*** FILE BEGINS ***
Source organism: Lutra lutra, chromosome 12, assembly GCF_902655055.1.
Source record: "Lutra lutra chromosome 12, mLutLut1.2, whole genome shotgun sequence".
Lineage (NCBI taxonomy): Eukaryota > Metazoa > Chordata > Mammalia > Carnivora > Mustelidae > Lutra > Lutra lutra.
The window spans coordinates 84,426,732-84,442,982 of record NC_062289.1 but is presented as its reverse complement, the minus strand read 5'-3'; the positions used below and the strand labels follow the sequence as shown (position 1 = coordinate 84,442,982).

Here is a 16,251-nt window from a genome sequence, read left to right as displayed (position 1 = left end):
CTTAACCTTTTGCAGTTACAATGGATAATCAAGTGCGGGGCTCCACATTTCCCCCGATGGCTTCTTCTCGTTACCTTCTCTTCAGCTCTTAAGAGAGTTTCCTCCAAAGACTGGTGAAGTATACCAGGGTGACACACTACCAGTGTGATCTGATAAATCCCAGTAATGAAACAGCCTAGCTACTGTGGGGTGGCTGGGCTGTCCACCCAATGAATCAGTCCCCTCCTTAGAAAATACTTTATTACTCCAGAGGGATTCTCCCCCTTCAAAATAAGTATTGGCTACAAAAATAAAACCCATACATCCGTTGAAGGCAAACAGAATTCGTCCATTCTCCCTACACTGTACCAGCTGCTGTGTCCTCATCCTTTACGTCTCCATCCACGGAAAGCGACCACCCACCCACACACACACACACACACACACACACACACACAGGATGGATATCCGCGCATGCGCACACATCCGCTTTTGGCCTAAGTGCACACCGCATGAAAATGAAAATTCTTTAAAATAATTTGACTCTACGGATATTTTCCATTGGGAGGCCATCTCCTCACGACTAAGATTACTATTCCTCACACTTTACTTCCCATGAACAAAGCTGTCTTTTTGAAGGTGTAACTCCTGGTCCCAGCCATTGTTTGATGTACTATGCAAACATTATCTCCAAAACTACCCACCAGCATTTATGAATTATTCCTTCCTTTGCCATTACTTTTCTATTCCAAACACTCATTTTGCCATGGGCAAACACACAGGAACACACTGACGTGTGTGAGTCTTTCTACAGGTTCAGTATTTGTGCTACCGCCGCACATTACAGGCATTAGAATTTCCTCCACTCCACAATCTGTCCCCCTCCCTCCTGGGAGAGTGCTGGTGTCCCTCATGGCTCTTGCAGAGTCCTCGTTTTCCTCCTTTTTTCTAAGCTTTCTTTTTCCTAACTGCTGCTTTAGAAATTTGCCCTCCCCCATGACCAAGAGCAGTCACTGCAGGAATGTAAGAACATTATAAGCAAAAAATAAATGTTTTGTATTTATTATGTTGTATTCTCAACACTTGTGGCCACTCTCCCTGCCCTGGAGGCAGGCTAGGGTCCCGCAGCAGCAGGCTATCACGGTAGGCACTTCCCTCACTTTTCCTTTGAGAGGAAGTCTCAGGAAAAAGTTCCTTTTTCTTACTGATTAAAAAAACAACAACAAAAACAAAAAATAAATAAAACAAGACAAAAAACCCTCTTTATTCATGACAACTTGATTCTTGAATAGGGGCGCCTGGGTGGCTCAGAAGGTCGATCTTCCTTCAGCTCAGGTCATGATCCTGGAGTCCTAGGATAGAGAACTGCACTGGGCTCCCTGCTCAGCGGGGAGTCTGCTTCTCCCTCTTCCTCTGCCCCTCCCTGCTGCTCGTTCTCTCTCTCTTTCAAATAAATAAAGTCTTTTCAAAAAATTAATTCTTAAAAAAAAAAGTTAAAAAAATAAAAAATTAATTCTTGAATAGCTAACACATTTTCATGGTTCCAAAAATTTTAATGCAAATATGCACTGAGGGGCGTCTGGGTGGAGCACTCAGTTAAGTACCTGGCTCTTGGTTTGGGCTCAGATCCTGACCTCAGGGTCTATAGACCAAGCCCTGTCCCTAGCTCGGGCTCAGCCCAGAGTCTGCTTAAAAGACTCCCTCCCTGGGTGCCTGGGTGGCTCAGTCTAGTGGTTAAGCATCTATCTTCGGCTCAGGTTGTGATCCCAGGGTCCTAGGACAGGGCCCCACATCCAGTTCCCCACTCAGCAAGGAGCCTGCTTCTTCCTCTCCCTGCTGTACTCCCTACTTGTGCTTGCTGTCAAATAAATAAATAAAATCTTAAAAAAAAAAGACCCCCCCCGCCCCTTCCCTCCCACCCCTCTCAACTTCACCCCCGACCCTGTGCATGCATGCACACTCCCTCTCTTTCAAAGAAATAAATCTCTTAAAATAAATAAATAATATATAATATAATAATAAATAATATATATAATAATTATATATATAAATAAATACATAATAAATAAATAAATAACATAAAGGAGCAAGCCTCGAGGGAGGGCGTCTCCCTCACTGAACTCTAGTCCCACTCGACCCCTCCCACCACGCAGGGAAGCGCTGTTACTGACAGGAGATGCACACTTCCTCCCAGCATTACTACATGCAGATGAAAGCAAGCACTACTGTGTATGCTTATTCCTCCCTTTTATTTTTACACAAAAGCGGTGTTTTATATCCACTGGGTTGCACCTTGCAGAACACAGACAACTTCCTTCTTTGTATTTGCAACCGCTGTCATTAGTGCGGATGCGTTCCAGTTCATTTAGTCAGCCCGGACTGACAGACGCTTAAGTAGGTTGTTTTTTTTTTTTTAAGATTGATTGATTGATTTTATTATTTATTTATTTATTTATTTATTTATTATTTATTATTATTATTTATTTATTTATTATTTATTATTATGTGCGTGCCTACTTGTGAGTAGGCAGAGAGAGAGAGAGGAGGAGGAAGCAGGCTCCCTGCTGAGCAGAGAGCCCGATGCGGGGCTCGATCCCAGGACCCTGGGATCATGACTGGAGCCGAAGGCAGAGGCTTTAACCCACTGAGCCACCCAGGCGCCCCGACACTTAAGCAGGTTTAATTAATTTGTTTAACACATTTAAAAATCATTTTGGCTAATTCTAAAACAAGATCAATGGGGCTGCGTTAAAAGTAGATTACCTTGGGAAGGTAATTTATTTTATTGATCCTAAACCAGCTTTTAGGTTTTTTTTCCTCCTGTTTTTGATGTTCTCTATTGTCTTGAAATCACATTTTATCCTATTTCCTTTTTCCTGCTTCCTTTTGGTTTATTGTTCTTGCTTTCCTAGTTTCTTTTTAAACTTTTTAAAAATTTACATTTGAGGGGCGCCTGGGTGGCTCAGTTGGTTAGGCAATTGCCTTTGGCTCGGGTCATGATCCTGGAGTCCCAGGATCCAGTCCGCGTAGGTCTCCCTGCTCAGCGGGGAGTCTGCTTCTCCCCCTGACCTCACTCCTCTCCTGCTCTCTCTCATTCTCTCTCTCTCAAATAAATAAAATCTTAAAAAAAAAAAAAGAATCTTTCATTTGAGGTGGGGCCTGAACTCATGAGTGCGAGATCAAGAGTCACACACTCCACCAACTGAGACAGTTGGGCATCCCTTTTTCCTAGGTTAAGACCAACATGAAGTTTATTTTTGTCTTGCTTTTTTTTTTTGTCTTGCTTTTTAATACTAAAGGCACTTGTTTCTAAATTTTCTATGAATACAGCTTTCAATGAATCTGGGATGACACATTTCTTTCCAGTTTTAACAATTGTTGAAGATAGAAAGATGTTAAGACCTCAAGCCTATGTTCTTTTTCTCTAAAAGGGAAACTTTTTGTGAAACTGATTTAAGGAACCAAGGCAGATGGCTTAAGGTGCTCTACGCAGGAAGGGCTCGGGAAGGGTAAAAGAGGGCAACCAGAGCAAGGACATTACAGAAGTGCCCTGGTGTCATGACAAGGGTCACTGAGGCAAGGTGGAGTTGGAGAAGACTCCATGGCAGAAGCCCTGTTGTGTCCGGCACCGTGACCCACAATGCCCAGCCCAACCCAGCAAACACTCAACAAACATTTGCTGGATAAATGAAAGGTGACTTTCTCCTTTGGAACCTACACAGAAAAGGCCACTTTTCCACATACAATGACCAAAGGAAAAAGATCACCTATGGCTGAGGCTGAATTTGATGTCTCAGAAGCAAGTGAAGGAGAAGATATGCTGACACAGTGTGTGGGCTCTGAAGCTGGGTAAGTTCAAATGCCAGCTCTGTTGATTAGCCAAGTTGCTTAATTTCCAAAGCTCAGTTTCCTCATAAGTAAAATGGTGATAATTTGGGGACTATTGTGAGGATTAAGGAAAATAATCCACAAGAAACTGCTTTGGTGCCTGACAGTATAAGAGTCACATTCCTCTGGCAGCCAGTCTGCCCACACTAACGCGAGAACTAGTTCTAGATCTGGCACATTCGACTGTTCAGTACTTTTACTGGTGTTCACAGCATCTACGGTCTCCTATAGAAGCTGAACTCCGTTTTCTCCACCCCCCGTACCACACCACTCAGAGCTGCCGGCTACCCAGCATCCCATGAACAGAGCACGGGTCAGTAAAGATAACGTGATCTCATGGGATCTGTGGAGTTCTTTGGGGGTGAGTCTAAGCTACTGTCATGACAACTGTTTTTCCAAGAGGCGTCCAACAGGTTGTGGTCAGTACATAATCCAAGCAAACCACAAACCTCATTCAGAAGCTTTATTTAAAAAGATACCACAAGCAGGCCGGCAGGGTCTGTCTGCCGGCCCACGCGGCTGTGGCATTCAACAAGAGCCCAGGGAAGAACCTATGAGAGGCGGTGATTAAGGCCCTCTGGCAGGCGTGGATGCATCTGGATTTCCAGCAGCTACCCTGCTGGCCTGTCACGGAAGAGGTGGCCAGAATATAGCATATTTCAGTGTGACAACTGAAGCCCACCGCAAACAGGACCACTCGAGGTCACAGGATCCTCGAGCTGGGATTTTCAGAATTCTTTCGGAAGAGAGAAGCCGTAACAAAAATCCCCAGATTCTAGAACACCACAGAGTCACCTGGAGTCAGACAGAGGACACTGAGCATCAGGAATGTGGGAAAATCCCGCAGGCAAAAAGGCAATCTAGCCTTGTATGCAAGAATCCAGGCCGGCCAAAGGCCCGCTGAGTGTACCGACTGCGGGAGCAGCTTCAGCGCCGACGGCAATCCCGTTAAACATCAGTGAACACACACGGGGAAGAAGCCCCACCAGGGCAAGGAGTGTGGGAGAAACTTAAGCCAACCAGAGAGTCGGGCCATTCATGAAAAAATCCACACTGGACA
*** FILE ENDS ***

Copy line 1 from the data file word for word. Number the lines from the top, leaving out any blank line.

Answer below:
Source organism: Lutra lutra, chromosome 12, assembly GCF_902655055.1.